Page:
Some also give advice that if you feel bad about filing bankruptcy (as they say you should), then you might consider going back afterward and pay those creditors whose accounts were discharged. Reaffirmation, as it is called, is something that attorneys are required by the professional code of conduct to counsel against. After all, it’s strictly against the interests of those the lawyers represent. Still, many people who would benefit from filing bankruptcy are convinced that it is their moral obligation to pay their debts.
Is the assumption of debt a moral responsibility? Well, maybe so. But even if it is, that obligation is not at all unlike the fiduciary duty that home mortgage lenders owed their constituencies to whom they sold risky securities. It’s also not unlike the duty the government had to manage social security payments in a way that those who paid into the program would have the retirement promised. Even Donald Trump and many other celebrities filed bankruptcy. They may not be moral paragons, but they are certainly financial ones.
So, if it seems to you that the honoring of obligations isn’t the two-way street it’s supposed to be, you’re not the only one. And ever since the idea of fascism, all you need to do is follow the trail of misinformation to find those who would benefit from the lie. In this case, it’s the same banks that were bailed out by taxpayers. Law professors have even thought that the negative stigma of default is actively cultivated by those who are trying to pass the buck. It’s like a game of hot potato where the other players promise a prize in the afterlife if you stick with it and hold on. But if there’s one group in the economy who has to step up and pay out, why should it be consumers?
This game of accounts payable is a financial game. And as such, the rule is that if you can save money doing something, you should do it. I could bore you with the many scholarly theories that seem to indicate a certain morality all its own behind financial savvy, but it’s enough to say that many experts consider default a cheaper, easier alternative to the mortgage crisis for all parties. And in the recent economic downturn, more and more professionals have counseled those they represent to just say no. Consumer bankruptcy is a fundamental way to do that.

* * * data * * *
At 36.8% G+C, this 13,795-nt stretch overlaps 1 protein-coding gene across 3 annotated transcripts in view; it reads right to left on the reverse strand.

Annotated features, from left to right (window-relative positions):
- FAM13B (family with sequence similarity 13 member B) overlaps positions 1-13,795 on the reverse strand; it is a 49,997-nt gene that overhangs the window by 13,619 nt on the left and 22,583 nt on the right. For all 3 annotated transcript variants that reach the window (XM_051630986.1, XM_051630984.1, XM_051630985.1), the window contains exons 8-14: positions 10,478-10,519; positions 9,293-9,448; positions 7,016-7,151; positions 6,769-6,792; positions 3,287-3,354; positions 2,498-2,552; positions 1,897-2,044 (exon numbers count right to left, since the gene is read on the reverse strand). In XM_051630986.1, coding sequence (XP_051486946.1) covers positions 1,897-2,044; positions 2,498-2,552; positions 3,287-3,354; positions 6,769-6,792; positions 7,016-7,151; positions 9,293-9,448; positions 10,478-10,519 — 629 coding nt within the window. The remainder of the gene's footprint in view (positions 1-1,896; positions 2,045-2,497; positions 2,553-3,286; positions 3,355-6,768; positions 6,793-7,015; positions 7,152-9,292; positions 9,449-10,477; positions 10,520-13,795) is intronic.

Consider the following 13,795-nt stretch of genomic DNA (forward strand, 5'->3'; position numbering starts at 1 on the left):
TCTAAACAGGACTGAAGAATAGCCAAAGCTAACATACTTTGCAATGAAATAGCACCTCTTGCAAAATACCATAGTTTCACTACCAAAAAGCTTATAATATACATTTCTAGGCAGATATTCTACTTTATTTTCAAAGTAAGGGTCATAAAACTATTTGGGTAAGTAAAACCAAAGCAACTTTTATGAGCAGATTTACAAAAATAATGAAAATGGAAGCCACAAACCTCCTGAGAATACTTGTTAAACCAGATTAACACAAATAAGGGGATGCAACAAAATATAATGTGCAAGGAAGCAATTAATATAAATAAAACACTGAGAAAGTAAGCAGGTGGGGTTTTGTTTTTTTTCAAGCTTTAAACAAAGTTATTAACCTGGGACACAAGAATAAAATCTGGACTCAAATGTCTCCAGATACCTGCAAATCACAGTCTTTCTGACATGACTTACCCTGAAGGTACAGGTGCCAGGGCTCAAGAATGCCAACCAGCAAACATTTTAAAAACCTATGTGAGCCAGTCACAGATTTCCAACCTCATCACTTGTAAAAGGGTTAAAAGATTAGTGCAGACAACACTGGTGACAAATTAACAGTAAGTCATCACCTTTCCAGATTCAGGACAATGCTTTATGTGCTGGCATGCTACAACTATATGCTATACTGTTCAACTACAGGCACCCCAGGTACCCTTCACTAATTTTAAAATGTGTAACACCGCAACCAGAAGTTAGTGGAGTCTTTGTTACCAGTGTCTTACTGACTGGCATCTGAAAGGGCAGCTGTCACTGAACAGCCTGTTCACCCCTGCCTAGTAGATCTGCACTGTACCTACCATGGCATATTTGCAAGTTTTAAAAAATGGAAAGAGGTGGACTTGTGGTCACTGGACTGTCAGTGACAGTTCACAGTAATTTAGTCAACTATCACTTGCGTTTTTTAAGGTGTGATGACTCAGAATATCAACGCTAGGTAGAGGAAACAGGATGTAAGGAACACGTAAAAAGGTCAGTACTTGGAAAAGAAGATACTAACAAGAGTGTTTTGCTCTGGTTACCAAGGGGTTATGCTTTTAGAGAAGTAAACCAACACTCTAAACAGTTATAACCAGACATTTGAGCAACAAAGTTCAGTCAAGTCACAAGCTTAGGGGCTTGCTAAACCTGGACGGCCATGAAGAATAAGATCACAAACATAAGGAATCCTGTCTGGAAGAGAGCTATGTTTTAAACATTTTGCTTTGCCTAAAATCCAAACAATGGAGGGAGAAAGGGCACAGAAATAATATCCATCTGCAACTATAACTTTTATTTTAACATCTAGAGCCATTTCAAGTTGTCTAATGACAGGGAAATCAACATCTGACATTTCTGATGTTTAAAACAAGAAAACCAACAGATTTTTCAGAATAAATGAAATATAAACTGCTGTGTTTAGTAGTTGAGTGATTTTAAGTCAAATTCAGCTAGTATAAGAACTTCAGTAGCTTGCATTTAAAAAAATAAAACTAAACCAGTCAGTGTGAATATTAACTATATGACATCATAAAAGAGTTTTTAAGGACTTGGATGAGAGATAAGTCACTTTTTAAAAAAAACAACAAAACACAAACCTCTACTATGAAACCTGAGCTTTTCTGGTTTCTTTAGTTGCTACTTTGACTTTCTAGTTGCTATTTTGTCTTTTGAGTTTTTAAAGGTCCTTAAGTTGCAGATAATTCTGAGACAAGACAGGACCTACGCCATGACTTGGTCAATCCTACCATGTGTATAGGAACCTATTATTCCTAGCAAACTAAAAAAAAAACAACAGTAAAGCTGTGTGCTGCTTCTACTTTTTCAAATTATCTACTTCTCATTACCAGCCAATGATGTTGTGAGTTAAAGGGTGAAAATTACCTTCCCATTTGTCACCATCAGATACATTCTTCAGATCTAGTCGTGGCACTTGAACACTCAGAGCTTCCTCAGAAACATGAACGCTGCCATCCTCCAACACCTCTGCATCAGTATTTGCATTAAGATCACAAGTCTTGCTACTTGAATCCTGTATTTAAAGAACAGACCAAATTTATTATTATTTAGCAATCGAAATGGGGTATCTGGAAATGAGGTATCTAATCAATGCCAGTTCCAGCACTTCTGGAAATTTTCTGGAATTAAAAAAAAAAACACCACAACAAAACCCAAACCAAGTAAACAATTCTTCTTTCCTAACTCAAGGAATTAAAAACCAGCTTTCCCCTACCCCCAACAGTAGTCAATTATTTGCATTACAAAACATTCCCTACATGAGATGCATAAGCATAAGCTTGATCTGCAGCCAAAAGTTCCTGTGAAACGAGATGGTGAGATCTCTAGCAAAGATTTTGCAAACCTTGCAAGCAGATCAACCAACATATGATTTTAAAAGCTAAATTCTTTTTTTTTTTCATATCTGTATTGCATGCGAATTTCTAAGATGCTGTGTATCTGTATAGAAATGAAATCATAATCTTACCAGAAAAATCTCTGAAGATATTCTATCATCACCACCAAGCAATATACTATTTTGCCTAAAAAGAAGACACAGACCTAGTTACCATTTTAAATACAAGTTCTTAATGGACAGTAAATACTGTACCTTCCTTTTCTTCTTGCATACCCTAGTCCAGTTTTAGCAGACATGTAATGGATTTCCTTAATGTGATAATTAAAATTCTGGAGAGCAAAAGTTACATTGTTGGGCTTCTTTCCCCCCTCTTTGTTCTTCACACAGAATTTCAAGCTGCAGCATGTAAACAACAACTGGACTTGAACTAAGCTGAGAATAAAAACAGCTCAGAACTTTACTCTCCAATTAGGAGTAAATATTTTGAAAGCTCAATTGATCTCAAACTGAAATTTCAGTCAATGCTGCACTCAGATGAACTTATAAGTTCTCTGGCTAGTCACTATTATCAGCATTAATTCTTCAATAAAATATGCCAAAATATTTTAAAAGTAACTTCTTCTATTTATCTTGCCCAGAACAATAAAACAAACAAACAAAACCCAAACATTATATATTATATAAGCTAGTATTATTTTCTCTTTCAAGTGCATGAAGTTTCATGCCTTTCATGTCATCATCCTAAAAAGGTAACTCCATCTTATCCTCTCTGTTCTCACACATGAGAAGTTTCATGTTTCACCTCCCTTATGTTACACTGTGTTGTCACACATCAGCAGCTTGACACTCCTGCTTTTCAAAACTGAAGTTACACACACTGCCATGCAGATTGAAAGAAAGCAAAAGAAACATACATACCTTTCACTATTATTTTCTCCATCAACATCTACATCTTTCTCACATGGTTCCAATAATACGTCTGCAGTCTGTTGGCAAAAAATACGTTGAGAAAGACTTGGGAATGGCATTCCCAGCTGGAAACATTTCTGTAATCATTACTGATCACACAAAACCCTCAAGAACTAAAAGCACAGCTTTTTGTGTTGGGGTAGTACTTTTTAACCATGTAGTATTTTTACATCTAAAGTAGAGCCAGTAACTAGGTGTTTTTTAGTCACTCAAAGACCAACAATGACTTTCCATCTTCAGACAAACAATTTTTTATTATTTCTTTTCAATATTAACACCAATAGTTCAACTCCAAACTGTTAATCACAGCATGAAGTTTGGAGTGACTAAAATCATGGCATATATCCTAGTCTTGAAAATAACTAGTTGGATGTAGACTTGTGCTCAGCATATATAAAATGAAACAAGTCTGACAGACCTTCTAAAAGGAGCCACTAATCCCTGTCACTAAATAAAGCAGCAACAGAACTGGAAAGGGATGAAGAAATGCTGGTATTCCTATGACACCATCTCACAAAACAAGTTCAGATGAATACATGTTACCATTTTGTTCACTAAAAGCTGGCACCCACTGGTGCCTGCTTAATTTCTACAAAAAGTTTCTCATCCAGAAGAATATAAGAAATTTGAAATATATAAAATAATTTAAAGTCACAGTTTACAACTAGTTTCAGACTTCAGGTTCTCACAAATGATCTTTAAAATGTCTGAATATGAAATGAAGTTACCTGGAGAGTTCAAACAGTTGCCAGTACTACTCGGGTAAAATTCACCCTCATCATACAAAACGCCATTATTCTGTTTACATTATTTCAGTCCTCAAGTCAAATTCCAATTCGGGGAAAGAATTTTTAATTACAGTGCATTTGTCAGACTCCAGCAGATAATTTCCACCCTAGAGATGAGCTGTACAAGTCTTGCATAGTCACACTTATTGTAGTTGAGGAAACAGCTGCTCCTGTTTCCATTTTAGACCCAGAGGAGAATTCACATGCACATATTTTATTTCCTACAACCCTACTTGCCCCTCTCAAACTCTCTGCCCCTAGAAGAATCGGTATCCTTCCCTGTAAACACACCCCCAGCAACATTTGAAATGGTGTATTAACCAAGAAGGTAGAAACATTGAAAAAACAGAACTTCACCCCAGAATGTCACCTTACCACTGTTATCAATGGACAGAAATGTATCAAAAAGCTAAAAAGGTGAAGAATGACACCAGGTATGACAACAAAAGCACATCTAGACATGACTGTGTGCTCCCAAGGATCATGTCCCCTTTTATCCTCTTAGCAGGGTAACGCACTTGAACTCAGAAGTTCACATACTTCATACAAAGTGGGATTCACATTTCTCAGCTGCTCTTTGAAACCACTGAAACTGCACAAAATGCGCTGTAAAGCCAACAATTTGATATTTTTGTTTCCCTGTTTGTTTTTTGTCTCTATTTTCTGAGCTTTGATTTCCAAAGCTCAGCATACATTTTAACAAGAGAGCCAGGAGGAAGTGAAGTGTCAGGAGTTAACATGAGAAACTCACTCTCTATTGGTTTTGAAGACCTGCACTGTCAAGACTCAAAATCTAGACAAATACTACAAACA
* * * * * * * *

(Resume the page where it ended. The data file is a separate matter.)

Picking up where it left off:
And you might be surprised what happens when you demonstrate that you know the rules of the game. The simple act of considering bankruptcy in itself can be the last bargaining chip needed to tip the scales. Creditors will often be more willing to negotiate debt if they know their client is aware of the option to file. And if they don’t offer acceptable terms pre-bankruptcy, there are lenders on the other side who are more than willing to extend you credit afterwards.
That’s right. Most people are in a better position to get credit after filing bankruptcy. You’re not as great of a credit risk once all the debts you had before filing are discharged because you’re more able to pay new ones. Who would have thought that bankruptcy happens because people can’t pay their debts, not because they won’t? Lenders have certainly caught on to that fact. And if that’s contrary to what you’ve been told of bankruptcy, then maybe you’ve been informed by the wrong people. I would suggest the Bankruptcy Code, and even the Constitution. But that’s just me.